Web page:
Sunday, August 13, 2017

"Rational" Optimism?

I just finished this long, rather convoluted meditation on “rational optimism”.  Must we admit the world is getting better, getting better all the time?

Really, there are two types of multidimensionality that need to be considered.  The first is that “better” is, if it’s anything, vector valued.  Many aspects of life go into its calculation, as well as the distribution of outcomes across places and peoples.  Typically some things will be getting better and others worse, so either we abandon blanket judgments or we propose weights.  Instead the discussion on both sides is a combination of hard (or hard-ish) numbers for particular indicators, like life expectancy and poverty, and vague aggregations like “most” or “in general”.

Second, the financial notions of alpha and beta are highly relevant to this discussion.  What matters is both the mean outcome of interest and the risk attached to it.  In a sense, the modern world has purchased yield (realized material benefits) at the cost of greater tail risk (catastrophic climate change, nuclear war).  This should be obvious, but the point is that reward cannot be evaluated apart from risk.

I’m not passing judgment on the bottom line (if there even is one), just saying that, if optimism/pessimism is a matter worth speculating on, we might as well do it in a disciplined way.

3 comments: said...

Many people do well in their lives by many different measures, even as I think nobody escapes all bad things. But if one is in such a situation and foresees it for good reasons, I think we can say that they were "rationally optimistic."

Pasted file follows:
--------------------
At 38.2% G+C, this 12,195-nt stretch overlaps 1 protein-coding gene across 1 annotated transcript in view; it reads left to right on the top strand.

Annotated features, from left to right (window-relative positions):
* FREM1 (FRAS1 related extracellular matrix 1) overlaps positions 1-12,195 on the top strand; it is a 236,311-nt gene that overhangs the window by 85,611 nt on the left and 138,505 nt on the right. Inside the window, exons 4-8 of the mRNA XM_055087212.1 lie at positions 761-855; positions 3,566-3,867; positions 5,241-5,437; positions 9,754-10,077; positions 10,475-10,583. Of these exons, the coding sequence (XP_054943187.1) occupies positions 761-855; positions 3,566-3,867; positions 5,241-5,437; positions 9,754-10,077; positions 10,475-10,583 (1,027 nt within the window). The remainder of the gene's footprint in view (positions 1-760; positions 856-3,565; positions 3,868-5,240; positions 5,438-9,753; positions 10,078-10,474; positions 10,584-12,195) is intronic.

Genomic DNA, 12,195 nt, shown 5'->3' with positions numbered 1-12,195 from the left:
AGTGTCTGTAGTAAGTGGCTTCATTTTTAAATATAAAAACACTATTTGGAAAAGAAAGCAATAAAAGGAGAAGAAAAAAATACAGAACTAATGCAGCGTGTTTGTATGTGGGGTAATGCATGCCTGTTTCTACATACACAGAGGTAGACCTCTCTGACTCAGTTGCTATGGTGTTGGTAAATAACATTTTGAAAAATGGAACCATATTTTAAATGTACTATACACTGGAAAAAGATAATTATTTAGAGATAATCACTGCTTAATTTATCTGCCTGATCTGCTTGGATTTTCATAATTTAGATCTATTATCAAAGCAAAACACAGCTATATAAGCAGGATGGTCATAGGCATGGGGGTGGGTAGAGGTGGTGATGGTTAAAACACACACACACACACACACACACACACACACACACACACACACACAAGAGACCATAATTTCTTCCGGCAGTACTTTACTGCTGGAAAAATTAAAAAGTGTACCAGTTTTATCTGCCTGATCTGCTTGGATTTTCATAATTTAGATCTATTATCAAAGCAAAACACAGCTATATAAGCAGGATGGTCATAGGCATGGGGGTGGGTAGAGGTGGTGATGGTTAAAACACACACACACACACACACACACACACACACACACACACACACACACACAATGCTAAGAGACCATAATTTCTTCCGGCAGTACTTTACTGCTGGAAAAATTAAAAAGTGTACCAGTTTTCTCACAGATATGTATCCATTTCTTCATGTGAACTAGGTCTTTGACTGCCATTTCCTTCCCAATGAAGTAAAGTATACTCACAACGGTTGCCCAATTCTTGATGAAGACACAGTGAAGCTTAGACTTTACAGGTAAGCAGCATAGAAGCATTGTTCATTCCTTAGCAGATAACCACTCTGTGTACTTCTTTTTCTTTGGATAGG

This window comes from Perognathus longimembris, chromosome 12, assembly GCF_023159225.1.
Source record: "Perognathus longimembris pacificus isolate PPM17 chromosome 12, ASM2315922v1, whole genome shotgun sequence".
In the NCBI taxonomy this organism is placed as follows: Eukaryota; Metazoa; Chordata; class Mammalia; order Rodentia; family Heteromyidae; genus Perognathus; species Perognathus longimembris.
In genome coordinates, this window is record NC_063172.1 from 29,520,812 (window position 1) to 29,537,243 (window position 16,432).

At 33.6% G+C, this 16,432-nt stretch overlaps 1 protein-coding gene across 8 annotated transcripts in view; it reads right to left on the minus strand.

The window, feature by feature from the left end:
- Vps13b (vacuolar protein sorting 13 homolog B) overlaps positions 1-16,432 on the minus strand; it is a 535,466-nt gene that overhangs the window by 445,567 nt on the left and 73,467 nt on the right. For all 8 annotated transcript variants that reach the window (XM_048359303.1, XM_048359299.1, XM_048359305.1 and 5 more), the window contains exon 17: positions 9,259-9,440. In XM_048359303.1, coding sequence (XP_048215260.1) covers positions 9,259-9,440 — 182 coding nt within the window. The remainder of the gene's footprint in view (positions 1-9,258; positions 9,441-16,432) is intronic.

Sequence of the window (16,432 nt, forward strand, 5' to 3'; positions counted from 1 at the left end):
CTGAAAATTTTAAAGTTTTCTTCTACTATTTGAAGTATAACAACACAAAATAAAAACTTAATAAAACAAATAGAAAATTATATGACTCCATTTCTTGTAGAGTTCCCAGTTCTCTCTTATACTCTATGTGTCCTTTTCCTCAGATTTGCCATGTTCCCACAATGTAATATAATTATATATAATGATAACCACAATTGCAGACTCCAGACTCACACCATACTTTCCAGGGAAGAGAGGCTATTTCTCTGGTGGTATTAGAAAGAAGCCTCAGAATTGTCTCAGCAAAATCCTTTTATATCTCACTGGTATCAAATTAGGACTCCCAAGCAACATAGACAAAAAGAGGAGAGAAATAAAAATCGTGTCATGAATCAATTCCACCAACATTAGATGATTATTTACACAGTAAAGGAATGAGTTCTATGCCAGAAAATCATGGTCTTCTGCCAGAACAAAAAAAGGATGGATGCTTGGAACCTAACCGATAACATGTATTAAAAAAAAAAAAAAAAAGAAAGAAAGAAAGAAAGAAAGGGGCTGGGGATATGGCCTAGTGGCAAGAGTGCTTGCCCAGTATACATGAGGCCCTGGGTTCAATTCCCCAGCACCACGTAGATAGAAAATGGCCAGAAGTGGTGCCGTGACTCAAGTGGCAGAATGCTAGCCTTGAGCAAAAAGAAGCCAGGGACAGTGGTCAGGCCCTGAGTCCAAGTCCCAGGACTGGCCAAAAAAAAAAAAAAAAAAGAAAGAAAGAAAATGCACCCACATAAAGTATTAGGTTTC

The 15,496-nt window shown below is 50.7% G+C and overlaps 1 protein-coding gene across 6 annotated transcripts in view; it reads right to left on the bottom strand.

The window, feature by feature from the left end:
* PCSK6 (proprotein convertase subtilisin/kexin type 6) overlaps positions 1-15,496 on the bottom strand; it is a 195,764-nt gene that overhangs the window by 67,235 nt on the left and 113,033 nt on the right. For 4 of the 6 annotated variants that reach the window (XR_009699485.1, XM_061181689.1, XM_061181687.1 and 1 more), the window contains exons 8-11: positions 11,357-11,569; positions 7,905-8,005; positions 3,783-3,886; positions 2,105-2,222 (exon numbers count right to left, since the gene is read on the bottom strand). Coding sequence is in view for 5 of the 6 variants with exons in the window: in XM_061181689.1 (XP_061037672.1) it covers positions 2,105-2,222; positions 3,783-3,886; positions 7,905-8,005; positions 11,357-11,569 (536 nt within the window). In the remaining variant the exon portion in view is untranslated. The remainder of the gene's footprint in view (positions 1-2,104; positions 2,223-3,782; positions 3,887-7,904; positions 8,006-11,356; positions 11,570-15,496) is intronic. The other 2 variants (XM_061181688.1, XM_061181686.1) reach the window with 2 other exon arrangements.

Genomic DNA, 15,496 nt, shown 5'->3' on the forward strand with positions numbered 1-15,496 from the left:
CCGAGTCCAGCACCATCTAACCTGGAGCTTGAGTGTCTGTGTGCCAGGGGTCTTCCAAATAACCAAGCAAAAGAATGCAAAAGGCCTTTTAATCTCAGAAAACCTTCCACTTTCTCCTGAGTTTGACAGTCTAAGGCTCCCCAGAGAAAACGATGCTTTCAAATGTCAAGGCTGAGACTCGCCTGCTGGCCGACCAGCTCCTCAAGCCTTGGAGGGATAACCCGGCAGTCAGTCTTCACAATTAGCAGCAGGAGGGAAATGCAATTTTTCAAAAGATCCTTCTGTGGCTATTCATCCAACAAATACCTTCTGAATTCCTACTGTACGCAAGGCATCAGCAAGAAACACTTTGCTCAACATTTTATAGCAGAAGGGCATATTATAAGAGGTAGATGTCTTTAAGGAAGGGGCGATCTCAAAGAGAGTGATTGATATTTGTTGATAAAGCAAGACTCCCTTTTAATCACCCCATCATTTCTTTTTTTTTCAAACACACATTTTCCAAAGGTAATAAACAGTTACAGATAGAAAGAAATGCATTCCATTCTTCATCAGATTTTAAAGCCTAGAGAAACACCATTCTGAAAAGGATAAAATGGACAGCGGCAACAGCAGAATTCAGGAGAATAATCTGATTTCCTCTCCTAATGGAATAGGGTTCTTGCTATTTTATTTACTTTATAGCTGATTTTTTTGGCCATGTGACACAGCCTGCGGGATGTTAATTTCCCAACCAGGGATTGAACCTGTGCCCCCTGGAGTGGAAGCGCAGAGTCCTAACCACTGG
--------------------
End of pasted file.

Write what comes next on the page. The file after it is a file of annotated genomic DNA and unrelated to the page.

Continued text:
Peter T said...

Two somewhat unrelated remarks:

1. Just read Iain McGilchrist's The Master and His Emissary, in which he makes the point that optimism is very much part of the left brain's way of looking at things, tied in with its penchant for formalism and rationalism.

2. Over what timeframe are we optimistic? Christian martyrs famously went to death cheerfully, assured that any bad thing now was outweighed by an eternity of bliss. Aristocrats and gentry sweated on behalf of their lineages, not themselves, so should their grandson's projected prosperity count against their current outlook?

Or: One million aborigines lived in Australia for c 50,000 years. After some initial disruption, they settled on a life that could have been maintained for another 50,000 without degradation. 25 million newcomers have been here 200 years, and it is very doubtful that they can sustain anything near their present standard for even another 50, what with topsoil loss, species loss, water loss, invasive species and climate change (to which Australians contribute substantially). So do we measure 50/100 billion person-years at a modest level against against 2.5 billion at a higher level? Or what?

I don't think optimism needs reasons - it's an attitude.

Bruce Wilder said...

Then, there's the whole lying with statistics thing, which economists do assiduously. The World Bank assures us that hundreds of millions somewhere are being pulled across the $1/day line, but events like the Arab Spring, triggered as neoliberal policy drags the masses in the other direction (toward despair and near-starvation) do not show up in their average trend. Do we suppose that the cholera in Yemen shows up in the statistics?

There is something suspiciously abstract about this optimism which refuses to reconcile with concrete events.